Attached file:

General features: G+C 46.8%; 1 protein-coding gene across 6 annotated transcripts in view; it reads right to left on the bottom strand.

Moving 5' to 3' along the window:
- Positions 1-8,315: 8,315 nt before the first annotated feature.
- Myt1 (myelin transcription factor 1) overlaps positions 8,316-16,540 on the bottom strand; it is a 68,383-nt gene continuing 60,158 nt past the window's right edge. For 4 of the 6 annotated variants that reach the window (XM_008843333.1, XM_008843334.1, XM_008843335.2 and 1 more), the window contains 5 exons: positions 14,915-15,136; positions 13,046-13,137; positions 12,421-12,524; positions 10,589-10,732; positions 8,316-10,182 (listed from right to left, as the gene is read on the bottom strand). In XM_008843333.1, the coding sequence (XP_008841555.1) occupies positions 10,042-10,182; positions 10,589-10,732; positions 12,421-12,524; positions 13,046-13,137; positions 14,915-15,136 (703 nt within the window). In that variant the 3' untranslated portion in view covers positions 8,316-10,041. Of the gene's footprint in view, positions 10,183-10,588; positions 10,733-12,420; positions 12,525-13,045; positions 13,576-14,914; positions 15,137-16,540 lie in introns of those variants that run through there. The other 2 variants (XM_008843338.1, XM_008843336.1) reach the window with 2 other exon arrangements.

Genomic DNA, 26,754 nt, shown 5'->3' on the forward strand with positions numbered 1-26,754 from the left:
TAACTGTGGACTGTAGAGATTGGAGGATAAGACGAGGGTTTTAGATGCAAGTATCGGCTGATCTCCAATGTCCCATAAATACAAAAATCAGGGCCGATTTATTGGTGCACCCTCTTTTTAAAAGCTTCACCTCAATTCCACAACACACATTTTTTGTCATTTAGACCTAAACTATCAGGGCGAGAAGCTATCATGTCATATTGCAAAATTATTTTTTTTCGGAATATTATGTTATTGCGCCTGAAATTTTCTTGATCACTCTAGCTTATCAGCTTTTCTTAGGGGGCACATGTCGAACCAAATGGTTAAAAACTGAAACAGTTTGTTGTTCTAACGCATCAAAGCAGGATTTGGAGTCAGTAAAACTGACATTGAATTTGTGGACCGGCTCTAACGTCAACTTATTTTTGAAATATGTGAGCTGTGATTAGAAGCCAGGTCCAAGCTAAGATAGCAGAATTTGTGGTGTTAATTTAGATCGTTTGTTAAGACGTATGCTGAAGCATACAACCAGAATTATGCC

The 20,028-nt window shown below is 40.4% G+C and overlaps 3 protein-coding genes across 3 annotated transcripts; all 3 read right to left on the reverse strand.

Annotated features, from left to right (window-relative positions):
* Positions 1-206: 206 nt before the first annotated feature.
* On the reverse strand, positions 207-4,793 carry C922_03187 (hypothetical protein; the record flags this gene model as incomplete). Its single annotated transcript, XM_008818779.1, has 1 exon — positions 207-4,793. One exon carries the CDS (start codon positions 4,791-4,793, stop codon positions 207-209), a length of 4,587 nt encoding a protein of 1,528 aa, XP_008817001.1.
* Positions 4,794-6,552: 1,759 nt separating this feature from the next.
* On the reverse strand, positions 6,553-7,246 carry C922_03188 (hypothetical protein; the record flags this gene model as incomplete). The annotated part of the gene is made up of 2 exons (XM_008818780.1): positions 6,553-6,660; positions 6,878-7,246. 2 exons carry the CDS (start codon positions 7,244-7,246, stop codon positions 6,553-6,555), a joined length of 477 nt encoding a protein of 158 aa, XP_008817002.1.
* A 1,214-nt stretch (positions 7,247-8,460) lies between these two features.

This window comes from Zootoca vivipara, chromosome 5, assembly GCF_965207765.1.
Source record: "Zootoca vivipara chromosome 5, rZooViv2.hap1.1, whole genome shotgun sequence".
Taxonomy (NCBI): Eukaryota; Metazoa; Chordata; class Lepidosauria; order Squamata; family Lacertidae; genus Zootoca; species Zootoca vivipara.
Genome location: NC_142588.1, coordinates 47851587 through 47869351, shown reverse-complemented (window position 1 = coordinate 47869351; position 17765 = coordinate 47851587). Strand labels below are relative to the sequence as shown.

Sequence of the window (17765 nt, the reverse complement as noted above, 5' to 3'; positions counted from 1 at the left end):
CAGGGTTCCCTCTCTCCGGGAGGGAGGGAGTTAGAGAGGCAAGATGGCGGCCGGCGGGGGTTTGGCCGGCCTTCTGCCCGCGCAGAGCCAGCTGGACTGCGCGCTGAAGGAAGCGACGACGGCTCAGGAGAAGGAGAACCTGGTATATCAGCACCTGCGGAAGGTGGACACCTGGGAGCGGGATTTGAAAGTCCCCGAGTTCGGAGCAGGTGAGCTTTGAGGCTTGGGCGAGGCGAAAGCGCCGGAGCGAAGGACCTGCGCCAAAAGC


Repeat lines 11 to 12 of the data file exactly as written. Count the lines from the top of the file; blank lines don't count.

* Positions 4,794-6,552: 1,759 nt separating this feature from the next.
* On the reverse strand, positions 6,553-7,246 carry C922_03188 (hypothetical protein; the record flags this gene model as incomplete). The annotated part of the gene is made up of 2 exons (XM_008818780.1): positions 6,553-6,660; positions 6,878-7,246. 2 exons carry the CDS (start codon positions 7,244-7,246, stop codon positions 6,553-6,555), a joined length of 477 nt encoding a protein of 158 aa, XP_008817002.1.